36 Percent of the U.S. Workforce Freelanced in the Last Year. Here’s Why That Matters.

October 18, 2017

10:50 am

The most comprehensive study of the independent workforce just landed for the year, bringing with it a couple of important data points about the continued rise of freelancing in the U.S. Not only are 36 percent of the U.S. workforce clocking freelance hours, but the study predicts, the majority of the U.S. will be freelancers in a decade, by 2027.

In July and August of this year, “Freelancing in America,” commissioned by Freelancers Union and Upwork, and conducted by independent research firm Edelman Intelligence, surveyed 6,000 U.S. adults who had worked over the previous 12 months. Here are the biggest takeaways:

Stability, Redefined

For a freelancer, stability isn’t quite what is for the rest of the workforce.

“Freelancers increasingly think that having a diversified portfolio of clients is more secure than one employer (63 percent agree, up 10 points since 2016) and have an average of 4.5 clients per month,” the survey’s release reports.

It’s a smart move, given that the non-freelance work available may be increasingly less stable. 54 percent of the U.S. workforce surveyed — not just freelancers — said they’re “not very confident that work they do will exist in 20 years.” But if you freelance, you’ll keep developing the skills you need to survive. 55 percent of freelancers have benefited from “skill-related education” over the previous six months, compared to just 30 percent of non-freelancers.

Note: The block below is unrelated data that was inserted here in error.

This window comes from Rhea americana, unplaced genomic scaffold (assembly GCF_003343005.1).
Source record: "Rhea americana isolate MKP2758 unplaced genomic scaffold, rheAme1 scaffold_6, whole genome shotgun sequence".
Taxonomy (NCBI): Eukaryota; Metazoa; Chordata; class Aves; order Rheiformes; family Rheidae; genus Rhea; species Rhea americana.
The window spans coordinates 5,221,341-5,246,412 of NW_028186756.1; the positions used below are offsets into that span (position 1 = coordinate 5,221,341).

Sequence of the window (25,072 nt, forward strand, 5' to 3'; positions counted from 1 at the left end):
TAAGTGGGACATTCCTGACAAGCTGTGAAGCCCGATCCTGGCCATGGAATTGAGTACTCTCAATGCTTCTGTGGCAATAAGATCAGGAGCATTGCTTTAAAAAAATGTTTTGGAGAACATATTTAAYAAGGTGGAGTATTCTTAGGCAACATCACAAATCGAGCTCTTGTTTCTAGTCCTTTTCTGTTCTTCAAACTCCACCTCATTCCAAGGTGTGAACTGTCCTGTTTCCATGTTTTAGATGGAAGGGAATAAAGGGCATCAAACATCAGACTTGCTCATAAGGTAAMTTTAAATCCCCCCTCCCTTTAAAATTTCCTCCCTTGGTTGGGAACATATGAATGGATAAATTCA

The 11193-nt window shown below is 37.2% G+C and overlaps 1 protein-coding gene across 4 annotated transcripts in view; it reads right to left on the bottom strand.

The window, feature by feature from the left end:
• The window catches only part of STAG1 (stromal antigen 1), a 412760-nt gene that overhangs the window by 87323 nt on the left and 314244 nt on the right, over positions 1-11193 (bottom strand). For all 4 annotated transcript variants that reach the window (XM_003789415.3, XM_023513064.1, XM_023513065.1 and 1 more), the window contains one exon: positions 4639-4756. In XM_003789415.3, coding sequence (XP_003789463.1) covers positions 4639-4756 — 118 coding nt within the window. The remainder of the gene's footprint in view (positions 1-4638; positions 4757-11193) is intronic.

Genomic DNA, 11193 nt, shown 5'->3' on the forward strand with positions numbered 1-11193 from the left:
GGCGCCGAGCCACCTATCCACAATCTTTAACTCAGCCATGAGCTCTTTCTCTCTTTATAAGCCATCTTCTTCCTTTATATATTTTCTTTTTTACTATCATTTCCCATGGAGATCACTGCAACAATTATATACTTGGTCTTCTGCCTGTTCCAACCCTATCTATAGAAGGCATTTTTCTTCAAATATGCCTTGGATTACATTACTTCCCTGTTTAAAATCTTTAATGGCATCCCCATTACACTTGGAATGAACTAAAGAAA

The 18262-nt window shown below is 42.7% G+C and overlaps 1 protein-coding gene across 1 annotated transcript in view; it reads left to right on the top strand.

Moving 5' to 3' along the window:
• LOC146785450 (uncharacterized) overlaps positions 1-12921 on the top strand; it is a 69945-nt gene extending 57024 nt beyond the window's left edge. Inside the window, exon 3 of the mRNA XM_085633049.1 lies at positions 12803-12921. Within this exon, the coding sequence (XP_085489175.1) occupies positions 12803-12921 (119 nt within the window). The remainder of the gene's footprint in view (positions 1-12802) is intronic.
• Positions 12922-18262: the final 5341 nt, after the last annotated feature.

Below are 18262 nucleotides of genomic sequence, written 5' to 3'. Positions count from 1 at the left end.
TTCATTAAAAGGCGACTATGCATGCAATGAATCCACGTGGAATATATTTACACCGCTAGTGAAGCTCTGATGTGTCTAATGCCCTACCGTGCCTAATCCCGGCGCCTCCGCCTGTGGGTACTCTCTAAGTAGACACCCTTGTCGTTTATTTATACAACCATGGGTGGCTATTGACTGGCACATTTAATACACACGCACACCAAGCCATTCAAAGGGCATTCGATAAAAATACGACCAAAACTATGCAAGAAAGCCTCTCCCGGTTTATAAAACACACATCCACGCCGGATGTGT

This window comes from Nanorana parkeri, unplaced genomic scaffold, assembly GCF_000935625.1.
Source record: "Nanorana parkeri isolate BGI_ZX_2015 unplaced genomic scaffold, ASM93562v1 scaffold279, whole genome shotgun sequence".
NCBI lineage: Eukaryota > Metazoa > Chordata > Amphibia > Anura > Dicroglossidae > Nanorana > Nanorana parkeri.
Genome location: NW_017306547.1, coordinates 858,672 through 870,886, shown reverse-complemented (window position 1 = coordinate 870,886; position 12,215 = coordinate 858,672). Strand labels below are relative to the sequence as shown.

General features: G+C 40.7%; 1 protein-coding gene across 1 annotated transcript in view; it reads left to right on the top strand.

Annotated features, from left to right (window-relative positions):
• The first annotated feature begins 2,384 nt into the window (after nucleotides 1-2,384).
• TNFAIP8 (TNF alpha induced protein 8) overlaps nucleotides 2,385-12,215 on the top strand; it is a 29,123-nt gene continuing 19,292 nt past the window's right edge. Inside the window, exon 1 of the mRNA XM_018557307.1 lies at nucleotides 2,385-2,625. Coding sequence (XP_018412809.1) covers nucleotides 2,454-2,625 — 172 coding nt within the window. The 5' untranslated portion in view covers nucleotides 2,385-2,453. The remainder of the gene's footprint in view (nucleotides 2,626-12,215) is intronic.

Freelancing Is a Choice

People are increasingly freelancing by choice. Back when this survey first started in 2014, 53 percent of U.S. freelancers said they started the career path by choice. Now, that number is 63 percent, a solid jump of 10 percentage points in just a few years.

Good or Bad? You Decide.

Sounds great, right? Everyone’s freelancing to develop their skills with the freedom to do what they love.

But look at it another way: Maybe the instability of non-freelance work is driving people who don’t love freelancing to use it as a safety net for the social policies that they don’t trust to protect them. It’s not a huge stretch: The CTA holiday trends report out last week noted that, of those planning to spend less during the 2017 holiday season, 33 percent had made the decision due to the current political environment.

And there’s this: The Freelancing in America study found that, “with the ebbs and flows of freelancing, full-time freelancers dip into savings more often (63 percent at least once per month versus 20 percent of full-time non-freelancers).”

Economic anxiety is likely the driving force behind the emerging freelance economy, meaning this isn’t entirely optimistic news. But it definitely looks more and more like the future of work. And hey, if it works, it works.

You can check out more results here.


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Adam is a writer with an interest in a variety of mediums, from podcasts to comic books to video essays to novels to blogging — too many, basically. He's based out of Seattle, and remains a staunch defender of his state's slogan: "sayWA." In his spare time, he recommends articles about science fiction on Twitter, @AdamRRowe

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